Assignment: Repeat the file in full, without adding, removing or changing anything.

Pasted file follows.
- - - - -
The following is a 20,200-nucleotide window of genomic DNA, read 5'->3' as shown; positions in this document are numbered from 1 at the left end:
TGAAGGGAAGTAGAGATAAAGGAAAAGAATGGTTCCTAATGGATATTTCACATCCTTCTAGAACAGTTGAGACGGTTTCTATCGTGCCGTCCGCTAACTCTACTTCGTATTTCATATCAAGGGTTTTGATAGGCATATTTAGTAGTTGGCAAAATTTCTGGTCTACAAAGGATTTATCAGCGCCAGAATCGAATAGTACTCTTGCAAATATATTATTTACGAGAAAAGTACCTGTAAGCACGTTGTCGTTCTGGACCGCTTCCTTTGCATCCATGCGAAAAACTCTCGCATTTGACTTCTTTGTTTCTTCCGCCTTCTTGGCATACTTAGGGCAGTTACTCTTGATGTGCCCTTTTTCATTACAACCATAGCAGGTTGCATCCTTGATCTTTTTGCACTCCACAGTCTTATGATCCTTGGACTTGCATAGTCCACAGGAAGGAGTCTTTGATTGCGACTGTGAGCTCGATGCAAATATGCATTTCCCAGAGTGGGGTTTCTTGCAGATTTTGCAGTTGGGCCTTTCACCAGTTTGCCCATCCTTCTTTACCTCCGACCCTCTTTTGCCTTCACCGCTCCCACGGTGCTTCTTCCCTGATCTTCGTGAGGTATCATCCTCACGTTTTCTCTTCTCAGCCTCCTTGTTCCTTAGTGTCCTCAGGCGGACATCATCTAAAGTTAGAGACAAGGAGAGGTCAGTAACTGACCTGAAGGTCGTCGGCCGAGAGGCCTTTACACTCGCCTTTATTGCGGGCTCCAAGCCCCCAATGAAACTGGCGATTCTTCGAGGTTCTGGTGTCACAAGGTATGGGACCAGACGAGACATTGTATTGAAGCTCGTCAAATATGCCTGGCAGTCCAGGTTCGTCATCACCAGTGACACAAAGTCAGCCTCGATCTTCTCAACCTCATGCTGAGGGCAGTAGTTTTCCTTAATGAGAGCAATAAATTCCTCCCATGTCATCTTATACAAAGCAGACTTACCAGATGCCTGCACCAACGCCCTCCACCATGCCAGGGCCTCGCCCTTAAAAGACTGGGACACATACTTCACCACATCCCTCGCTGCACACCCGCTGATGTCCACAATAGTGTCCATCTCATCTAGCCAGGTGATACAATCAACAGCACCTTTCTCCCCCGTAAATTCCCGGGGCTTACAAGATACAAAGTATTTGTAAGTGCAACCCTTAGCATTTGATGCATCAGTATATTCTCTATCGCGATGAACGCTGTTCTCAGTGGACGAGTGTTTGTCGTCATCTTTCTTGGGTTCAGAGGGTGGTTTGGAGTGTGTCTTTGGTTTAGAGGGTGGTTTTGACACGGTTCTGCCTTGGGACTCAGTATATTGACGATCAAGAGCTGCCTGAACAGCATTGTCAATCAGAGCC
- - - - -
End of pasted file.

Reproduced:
The following is a 20,200-nucleotide window of genomic DNA, read 5'->3' as shown; positions in this document are numbered from 1 at the left end:
TGAAGGGAAGTAGAGATAAAGGAAAAGAATGGTTCCTAATGGATATTTCACATCCTTCTAGAACAGTTGAGACGGTTTCTATCGTGCCGTCCGCTAACTCTACTTCGTATTTCATATCAAGGGTTTTGATAGGCATATTTAGTAGTTGGCAAAATTTCTGGTCTACAAAGGATTTATCAGCGCCAGAATCGAATAGTACTCTTGCAAATATATTATTTACGAGAAAAGTACCTGTAAGCACGTTGTCGTTCTGGACCGCTTCCTTTGCATCCATGCGAAAAACTCTCGCATTTGACTTCTTTGTTTCTTCCGCCTTCTTGGCATACTTAGGGCAGTTACTCTTGATGTGCCCTTTTTCATTACAACCATAGCAGGTTGCATCCTTGATCTTTTTGCACTCCACAGTCTTATGATCCTTGGACTTGCATAGTCCACAGGAAGGAGTCTTTGATTGCGACTGTGAGCTCGATGCAAATATGCATTTCCCAGAGTGGGGTTTCTTGCAGATTTTGCAGTTGGGCCTTTCACCAGTTTGCCCATCCTTCTTTACCTCCGACCCTCTTTTGCCTTCACCGCTCCCACGGTGCTTCTTCCCTGATCTTCGTGAGGTATCATCCTCACGTTTTCTCTTCTCAGCCTCCTTGTTCCTTAGTGTCCTCAGGCGGACATCATCTAAAGTTAGAGACAAGGAGAGGTCAGTAACTGACCTGAAGGTCGTCGGCCGAGAGGCCTTTACACTCGCCTTTATTGCGGGCTCCAAGCCCCCAATGAAACTGGCGATTCTTCGAGGTTCTGGTGTCACAAGGTATGGGACCAGACGAGACATTGTATTGAAGCTCGTCAAATATGCCTGGCAGTCCAGGTTCGTCATCACCAGTGACACAAAGTCAGCCTCGATCTTCTCAACCTCATGCTGAGGGCAGTAGTTTTCCTTAATGAGAGCAATAAATTCCTCCCATGTCATCTTATACAAAGCAGACTTACCAGATGCCTGCACCAACGCCCTCCACCATGCCAGGGCCTCGCCCTTAAAAGACTGGGACACATACTTCACCACATCCCTCGCTGCACACCCGCTGATGTCCACAATAGTGTCCATCTCATCTAGCCAGGTGATACAATCAACAGCACCTTTCTCCCCCGTAAATTCCCGGGGCTTACAAGATACAAAGTATTTGTAAGTGCAACCCTTAGCATTTGATGCATCAGTATATTCTCTATCGCGATGAACGCTGTTCTCAGTGGACGAGTGTTTGTCGTCATCTTTCTTGGGTTCAGAGGGTGGTTTGGAGTGTGTCTTTGGTTTAGAGGGTGGTTTTGACACGGTTCTGCCTTGGGACTCAGTATATTGACGATCAAGAGCTGCCTGAACAGCATTGTCAATCAGAGCC